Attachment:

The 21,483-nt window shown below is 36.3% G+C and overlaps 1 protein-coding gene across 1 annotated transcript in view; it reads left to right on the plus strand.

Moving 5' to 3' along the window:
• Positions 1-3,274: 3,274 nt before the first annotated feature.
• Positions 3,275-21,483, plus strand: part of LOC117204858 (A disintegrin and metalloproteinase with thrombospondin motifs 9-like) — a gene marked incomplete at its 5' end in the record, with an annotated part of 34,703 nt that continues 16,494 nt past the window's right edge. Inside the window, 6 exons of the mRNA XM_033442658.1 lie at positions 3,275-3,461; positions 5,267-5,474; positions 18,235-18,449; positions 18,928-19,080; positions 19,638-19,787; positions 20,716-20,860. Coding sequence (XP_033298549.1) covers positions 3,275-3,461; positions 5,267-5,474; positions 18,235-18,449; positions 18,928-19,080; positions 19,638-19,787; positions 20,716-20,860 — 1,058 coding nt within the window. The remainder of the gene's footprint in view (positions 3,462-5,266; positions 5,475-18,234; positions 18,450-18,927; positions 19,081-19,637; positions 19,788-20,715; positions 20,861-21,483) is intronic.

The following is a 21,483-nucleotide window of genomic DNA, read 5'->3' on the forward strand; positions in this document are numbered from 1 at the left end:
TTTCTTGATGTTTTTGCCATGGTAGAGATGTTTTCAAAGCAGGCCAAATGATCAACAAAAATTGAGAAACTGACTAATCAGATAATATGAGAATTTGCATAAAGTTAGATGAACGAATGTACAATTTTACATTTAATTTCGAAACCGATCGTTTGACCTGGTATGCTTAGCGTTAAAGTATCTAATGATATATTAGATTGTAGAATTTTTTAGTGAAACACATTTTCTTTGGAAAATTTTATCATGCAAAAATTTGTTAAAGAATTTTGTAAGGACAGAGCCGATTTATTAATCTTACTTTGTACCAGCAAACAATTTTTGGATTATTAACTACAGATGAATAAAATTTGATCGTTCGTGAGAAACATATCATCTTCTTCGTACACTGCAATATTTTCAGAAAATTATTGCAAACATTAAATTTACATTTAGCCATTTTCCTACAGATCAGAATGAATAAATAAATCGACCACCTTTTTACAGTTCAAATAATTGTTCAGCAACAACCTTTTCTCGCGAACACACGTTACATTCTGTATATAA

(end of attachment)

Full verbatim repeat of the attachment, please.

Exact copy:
The 21,483-nt window shown below is 36.3% G+C and overlaps 1 protein-coding gene across 1 annotated transcript in view; it reads left to right on the plus strand.

Moving 5' to 3' along the window:
• Positions 1-3,274: 3,274 nt before the first annotated feature.
• Positions 3,275-21,483, plus strand: part of LOC117204858 (A disintegrin and metalloproteinase with thrombospondin motifs 9-like) — a gene marked incomplete at its 5' end in the record, with an annotated part of 34,703 nt that continues 16,494 nt past the window's right edge. Inside the window, 6 exons of the mRNA XM_033442658.1 lie at positions 3,275-3,461; positions 5,267-5,474; positions 18,235-18,449; positions 18,928-19,080; positions 19,638-19,787; positions 20,716-20,860. Coding sequence (XP_033298549.1) covers positions 3,275-3,461; positions 5,267-5,474; positions 18,235-18,449; positions 18,928-19,080; positions 19,638-19,787; positions 20,716-20,860 — 1,058 coding nt within the window. The remainder of the gene's footprint in view (positions 3,462-5,266; positions 5,475-18,234; positions 18,450-18,927; positions 19,081-19,637; positions 19,788-20,715; positions 20,861-21,483) is intronic.

The following is a 21,483-nucleotide window of genomic DNA, read 5'->3' on the forward strand; positions in this document are numbered from 1 at the left end:
TTTCTTGATGTTTTTGCCATGGTAGAGATGTTTTCAAAGCAGGCCAAATGATCAACAAAAATTGAGAAACTGACTAATCAGATAATATGAGAATTTGCATAAAGTTAGATGAACGAATGTACAATTTTACATTTAATTTCGAAACCGATCGTTTGACCTGGTATGCTTAGCGTTAAAGTATCTAATGATATATTAGATTGTAGAATTTTTTAGTGAAACACATTTTCTTTGGAAAATTTTATCATGCAAAAATTTGTTAAAGAATTTTGTAAGGACAGAGCCGATTTATTAATCTTACTTTGTACCAGCAAACAATTTTTGGATTATTAACTACAGATGAATAAAATTTGATCGTTCGTGAGAAACATATCATCTTCTTCGTACACTGCAATATTTTCAGAAAATTATTGCAAACATTAAATTTACATTTAGCCATTTTCCTACAGATCAGAATGAATAAATAAATCGACCACCTTTTTACAGTTCAAATAATTGTTCAGCAACAACCTTTTCTCGCGAACACACGTTACATTCTGTATATAA